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News You Need to Know

Federal executions to resume, despite falling public support for death penalty

July 26, 2019
Amna Nawaz, Devlin Barrett | The PBS NewsHour
Attorney General William Barr has announced that the federal government will resume enforcement of the death penalty. No federal executions have occurred since 2003, in the face of increasing litigation over the constitutionality of the punishment.
From the Vault

Race Card Project: Pain and Anguish

Air Date: 
June 26, 2015
After a gunman killed nine people in a Charleston, South Carolina church in 2015, Michele Norris of The Race Card Project shared the “pain and anguish” being felt across the country. “Tired of saying that we matter” and “Don’t ask me to just forget” were just two of the six-word essays shared on both sides of the issue.

Montana Republican wins special election despite assault charge and Hillary Clinton addresses alma mater

May 26, 2017
Republican Greg Gianforte won a special election in Montana less than 24 hours after assault charge.
News You Need to Know

Michael Slager, Ex-Cop Who Shot Walter Scott, Pleads Guilty in Civil Rights Case

May 3, 2017
Pete Williams, Craig Melvin, Daniel Arkin | NBC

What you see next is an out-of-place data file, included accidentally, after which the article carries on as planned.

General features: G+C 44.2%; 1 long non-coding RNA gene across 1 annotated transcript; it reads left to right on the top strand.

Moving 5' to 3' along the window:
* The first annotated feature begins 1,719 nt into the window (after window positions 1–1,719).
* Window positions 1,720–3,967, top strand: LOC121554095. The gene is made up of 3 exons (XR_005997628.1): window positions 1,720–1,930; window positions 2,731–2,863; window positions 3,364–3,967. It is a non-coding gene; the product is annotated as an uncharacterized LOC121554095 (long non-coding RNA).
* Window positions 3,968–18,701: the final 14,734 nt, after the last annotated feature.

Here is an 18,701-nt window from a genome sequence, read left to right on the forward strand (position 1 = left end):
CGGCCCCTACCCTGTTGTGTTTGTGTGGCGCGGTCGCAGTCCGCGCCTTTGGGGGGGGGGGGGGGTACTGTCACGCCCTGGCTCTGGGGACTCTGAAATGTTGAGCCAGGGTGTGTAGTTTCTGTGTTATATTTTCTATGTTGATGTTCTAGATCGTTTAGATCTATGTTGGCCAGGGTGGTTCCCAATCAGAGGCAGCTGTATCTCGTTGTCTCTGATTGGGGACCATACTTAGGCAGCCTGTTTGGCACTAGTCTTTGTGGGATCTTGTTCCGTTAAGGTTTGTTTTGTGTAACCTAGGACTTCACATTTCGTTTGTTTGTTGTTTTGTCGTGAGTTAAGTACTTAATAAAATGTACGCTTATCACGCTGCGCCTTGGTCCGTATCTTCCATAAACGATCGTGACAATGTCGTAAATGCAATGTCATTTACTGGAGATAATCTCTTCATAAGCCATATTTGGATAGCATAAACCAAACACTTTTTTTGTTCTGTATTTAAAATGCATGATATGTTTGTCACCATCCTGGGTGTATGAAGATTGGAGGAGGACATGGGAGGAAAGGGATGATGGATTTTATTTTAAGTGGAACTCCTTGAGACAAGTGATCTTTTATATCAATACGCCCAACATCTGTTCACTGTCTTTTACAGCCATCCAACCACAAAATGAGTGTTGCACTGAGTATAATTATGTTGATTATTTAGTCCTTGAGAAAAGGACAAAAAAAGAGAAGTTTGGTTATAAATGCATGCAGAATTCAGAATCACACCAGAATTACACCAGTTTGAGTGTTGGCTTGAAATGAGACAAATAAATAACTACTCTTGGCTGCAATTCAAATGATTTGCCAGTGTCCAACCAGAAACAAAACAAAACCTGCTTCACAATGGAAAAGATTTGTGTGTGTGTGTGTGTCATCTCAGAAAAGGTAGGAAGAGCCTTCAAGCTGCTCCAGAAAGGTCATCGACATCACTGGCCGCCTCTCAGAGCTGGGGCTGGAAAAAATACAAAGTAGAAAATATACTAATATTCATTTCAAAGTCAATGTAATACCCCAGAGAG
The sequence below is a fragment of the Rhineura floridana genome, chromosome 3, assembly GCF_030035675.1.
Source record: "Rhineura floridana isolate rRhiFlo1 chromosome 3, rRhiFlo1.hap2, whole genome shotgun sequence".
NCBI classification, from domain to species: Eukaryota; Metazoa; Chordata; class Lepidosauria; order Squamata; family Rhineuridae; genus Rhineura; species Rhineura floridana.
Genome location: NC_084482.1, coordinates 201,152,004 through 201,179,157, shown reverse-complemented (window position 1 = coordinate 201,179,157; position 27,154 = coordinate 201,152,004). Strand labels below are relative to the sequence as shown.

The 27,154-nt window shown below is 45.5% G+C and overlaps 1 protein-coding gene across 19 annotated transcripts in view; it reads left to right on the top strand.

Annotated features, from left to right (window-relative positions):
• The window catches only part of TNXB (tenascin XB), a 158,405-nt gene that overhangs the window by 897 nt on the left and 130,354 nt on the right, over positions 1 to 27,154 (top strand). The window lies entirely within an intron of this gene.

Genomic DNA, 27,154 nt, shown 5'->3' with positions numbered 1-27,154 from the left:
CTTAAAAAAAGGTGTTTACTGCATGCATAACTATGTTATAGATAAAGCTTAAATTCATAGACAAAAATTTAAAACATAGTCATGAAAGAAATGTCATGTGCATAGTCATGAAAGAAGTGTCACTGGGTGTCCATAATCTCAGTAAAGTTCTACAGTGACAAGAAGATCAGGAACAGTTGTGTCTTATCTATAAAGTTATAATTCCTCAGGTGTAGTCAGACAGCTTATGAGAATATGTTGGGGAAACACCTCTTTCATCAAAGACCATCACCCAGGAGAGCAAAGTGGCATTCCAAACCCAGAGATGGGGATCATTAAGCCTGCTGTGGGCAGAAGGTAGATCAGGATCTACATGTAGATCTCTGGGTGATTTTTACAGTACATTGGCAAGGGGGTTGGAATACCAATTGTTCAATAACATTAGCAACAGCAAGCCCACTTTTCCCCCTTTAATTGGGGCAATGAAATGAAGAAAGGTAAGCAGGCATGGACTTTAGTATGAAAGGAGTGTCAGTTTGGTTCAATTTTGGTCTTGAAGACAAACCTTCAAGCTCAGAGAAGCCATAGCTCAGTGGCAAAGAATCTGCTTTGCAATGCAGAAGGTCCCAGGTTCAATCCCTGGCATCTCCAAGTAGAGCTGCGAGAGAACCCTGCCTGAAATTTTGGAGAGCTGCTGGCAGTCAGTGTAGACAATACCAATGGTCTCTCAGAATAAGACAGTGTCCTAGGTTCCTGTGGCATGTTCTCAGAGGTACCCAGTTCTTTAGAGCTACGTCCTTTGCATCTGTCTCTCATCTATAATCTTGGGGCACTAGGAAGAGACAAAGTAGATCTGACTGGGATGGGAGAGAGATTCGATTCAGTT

A white former South Carolina police officer pleaded guilty Tuesday to violating the civil rights of Walter Scott, the unarmed black motorist he shot dead in 2015.
News You Need to Know

Donald Trump Signs Three Executive Actions on Crime as Attorney General Jeff Sessions Is Sworn In

February 10, 2017
Carol Lee, Aruna Viswanatha | The Wall Street Journal
President Donald Trump signed three executive actions on Thursday that he said are aimed at reducing crime in the U.S.
News You Need to Know

Supreme Court Rejects Challenge to Lethal Injection

December 12, 2016
Pete Williams, Tracy Connor | NBC News
The U.S. Supreme Court declined Monday to hear a challenge from a death row inmate who argued that because the state botched its first attempt to execute him, trying again would be unconstitutional.
Gwen's NewsHour Reports

Police shooting of Terence Crutcher may test Tulsa tensions

September 20, 2016
There are calls for a federal investigation into the police shooting of Terence Crutcher in Tulsa, Oklahoma. After his car stalled, video footage showed Crutcher, an unarmed black man, walking away from police, arms raised, before being shot. Gwen Ifill speaks with Ginnie Graham of Tulsa World about the shooting and the challenges for the city in grappling with issues of race and law enforcement.
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